New study does little to settle debate over their usefulness
Monday, August 3, 2009
MONDAY, Aug. 3 (HealthDay News) — Experts are still debating the usefulness of wearing surgical face masks to ward off the flu, and the results of a new study aren’t likely to clear up the confusion.
Researchers in Hong Kong found that wearing a surgical face mask along with copious hand washing can help keep transmission rates for the seasonal flu down, at least among members of the same household. But it’s unclear how much the mask adds to the already-proven benefit of good hand hygiene.
Plus, the strategies only worked when started within 36 hours of the patient developing symptoms.
"Our study shows that face masks are useful in households when one person has influenza, to prevent transmission to other household members," said study author Benjamin Cowling, an assistant professor at the School of Public Health, The University of Hong Kong. "We did not study the use of face masks in other circumstances, for example for individuals trying to protect themselves against infection in other community settings."
According to Artealia Gilliard, a spokeswoman for the U.S. Centers for Disease Control and Prevention, current guidelines are unlikely to change based on the results of this study alone.
Those guidelines do not recommend the use of face masks in general, but can be "considered" for caregivers and if a novel H1N1 virus (such as the swine flu) appears in the community, Gilliard said. But the first line of defense would be to avoid high-risk situations and avoid being a caregiver.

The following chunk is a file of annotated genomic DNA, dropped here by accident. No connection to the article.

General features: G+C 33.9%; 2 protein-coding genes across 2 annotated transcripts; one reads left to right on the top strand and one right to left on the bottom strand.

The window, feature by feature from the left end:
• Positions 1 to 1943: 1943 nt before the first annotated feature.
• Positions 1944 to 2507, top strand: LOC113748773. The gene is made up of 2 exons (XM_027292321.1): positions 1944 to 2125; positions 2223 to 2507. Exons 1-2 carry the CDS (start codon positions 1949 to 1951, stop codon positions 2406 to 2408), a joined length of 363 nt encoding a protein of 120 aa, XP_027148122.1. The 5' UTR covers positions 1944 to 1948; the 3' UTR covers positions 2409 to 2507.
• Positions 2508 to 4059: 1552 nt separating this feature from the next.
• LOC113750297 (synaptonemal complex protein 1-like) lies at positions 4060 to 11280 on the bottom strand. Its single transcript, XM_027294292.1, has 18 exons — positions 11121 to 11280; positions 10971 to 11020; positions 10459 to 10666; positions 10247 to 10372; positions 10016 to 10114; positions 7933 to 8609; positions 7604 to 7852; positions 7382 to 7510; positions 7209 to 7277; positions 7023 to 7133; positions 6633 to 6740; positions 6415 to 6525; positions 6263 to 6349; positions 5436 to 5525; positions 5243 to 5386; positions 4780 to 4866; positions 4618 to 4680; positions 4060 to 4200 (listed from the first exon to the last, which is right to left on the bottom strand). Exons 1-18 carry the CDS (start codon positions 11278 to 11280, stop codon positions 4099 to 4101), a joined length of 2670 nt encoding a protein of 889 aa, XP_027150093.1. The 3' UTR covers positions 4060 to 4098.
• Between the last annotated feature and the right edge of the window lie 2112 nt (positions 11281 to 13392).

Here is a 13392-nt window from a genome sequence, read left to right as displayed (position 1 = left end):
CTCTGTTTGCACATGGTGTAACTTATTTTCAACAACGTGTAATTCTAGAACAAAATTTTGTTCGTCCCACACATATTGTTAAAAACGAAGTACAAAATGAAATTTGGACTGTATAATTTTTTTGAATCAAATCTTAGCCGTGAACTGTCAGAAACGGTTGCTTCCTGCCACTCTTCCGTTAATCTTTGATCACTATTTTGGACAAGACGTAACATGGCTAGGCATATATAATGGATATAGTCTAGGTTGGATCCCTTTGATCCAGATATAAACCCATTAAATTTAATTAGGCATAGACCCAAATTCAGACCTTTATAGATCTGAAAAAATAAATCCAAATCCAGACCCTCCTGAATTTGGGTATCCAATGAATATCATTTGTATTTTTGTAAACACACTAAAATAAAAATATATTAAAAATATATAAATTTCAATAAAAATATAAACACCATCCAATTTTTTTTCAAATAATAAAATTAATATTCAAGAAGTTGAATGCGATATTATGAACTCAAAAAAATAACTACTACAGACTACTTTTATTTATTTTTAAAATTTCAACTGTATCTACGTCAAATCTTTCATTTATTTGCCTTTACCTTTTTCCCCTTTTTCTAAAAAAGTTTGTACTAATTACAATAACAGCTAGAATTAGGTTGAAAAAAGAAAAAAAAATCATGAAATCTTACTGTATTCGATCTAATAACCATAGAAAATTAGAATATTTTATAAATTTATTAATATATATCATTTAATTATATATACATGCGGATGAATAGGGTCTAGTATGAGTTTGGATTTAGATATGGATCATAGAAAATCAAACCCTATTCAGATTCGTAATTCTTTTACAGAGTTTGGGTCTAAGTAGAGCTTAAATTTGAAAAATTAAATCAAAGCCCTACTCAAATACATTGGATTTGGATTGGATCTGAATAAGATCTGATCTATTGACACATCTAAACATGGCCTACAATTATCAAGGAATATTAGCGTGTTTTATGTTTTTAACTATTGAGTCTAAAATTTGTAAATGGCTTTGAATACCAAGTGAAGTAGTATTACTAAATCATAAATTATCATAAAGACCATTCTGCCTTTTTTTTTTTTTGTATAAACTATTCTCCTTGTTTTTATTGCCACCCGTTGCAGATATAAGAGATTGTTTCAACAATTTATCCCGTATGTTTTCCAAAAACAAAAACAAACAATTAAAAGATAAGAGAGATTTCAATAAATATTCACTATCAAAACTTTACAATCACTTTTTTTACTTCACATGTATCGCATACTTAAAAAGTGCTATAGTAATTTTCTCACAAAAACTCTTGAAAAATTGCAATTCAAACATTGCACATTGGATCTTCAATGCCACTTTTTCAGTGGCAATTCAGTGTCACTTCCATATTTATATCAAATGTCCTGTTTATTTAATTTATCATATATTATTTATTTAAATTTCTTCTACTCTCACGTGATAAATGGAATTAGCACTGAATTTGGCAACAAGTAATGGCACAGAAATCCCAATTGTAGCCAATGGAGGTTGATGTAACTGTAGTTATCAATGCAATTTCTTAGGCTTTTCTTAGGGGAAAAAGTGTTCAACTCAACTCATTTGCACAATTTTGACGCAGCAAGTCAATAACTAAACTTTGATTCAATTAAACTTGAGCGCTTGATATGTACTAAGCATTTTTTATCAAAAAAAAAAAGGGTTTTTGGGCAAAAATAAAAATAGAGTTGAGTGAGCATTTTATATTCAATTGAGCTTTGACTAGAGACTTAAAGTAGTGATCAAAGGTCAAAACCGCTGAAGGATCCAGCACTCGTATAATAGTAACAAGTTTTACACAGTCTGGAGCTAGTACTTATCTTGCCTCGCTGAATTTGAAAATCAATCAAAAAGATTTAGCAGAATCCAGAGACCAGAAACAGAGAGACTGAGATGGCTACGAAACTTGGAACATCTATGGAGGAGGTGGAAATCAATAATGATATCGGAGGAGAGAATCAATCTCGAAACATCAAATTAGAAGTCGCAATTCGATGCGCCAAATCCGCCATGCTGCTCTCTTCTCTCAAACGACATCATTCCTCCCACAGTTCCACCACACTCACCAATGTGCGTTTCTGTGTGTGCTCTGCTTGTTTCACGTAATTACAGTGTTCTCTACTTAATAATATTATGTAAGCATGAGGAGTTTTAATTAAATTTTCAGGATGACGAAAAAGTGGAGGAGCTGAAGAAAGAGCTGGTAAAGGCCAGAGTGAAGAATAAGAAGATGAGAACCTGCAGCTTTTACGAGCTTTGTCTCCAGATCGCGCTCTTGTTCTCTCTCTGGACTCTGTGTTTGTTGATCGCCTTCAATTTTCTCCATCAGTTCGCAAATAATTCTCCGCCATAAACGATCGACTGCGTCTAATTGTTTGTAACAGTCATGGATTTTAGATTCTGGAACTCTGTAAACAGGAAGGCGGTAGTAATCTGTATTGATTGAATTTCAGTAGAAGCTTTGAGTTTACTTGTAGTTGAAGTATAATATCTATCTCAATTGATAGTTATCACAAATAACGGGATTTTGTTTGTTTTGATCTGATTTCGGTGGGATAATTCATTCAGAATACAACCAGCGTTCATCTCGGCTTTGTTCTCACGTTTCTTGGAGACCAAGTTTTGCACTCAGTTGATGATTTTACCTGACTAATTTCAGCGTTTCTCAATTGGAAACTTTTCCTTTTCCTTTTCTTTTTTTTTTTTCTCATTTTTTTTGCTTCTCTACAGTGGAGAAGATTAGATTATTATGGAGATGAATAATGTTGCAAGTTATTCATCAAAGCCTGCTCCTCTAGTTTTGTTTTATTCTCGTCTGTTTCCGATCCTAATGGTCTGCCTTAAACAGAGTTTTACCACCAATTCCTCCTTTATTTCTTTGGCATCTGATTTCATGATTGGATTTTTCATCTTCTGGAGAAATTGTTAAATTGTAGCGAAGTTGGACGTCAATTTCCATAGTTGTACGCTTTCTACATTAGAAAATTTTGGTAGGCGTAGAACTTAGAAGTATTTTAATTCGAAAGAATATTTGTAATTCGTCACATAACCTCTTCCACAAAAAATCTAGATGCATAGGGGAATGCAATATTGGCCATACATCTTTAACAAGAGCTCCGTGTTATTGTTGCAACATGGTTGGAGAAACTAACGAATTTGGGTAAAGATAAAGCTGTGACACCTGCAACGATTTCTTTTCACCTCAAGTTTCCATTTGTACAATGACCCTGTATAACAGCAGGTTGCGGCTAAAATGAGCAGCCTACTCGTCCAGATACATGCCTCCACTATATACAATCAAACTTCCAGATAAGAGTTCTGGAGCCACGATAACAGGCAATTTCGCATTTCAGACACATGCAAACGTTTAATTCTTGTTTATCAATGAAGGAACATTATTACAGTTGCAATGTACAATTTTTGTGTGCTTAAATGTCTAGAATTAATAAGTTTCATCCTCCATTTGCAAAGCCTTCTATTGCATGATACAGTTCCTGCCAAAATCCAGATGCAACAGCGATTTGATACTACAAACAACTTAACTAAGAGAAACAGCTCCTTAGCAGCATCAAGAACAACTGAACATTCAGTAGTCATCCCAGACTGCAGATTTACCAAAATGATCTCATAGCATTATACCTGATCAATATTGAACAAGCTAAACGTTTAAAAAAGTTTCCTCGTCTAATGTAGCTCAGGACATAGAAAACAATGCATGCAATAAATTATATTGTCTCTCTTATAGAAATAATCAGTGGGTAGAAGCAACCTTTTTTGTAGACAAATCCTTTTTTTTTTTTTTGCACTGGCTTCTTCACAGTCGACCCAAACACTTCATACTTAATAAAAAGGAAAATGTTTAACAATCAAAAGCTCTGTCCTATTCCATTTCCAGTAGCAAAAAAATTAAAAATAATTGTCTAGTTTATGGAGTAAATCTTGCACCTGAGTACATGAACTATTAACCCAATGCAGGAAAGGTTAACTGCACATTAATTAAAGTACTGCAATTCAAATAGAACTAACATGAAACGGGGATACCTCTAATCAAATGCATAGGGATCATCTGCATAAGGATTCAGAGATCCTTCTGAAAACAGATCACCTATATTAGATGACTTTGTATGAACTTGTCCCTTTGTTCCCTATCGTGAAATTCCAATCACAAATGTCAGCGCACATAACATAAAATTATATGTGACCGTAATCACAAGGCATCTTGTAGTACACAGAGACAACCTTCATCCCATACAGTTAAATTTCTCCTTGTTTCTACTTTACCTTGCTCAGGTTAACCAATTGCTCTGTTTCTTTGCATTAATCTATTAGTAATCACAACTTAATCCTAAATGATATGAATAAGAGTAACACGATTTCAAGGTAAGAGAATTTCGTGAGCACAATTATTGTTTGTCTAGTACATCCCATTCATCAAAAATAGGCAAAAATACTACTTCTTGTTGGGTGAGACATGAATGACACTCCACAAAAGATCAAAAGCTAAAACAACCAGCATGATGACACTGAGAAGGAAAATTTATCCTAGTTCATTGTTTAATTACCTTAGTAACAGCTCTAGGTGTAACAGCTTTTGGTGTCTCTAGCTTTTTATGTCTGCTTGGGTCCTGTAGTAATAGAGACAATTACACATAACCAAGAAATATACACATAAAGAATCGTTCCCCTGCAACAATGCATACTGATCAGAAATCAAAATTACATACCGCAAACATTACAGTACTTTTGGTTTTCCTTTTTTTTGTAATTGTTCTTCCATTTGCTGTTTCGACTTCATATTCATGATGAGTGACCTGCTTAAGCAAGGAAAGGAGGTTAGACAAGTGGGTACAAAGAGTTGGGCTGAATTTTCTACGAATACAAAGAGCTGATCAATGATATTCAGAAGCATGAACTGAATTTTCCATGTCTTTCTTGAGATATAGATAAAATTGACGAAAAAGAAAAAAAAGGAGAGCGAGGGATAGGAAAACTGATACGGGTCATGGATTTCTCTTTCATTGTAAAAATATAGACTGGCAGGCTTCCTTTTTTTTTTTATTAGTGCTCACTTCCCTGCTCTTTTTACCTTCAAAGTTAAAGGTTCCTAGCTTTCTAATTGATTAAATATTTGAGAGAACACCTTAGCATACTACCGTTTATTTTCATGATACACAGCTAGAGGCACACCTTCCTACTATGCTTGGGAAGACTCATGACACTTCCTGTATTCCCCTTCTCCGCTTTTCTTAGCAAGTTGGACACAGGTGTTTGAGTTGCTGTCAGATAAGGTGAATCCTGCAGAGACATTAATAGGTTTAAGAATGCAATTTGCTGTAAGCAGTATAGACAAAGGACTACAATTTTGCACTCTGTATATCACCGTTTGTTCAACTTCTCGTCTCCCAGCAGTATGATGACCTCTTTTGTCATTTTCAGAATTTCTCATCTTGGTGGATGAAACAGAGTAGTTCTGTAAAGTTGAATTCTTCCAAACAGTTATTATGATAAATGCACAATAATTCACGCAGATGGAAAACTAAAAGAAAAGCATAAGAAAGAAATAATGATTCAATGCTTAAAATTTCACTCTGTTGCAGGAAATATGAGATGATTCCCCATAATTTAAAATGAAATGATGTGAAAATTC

"The best thing is to still listen to your local health department," said Dr. Scott R. Lillibridge, assistant dean at the Texas A&M Health Science Center School of Rural Public Health in Houston and executive director of the National Center for Emergency Medical Preparedness and Response.
The CDC-funded study appears in the Aug. 4 issue of the Annals of Internal Medicine, as does another study finding that the antiviral medications Tamiflu (oseltamivir) and Relenza (zanamivir) are effective for preventing symptoms of the seasonal flu in healthy adults.
Hundreds of thousands of people around the world die each year from the seasonal flu. And the recently arrived swine flu circling the globe has made the task of finding ways to prevent infection more urgent. Many fear the swine flu pandemic, still causing only relatively mild illness, will become more virulent in the fall.
The face mask and hand hygiene study involved 407 people arriving at one of 45 clinics in Hong Kong with flu-like symptoms and who had laboratory-confirmed influenza A or B. Also involved were 794 household members from 259 households.
The patients and their household contacts were randomized into three groups: a control group that received "lifestyle education" only; instruction in hand hygiene methods such as hand washing with soap or alcohol hand rub; and surgical face masks with hand hygiene.
Combined face masks plus hand hygiene helped prevent the spread of the virus, but the benefit was small and only when precautions were started within 36 hours of symptoms appearing.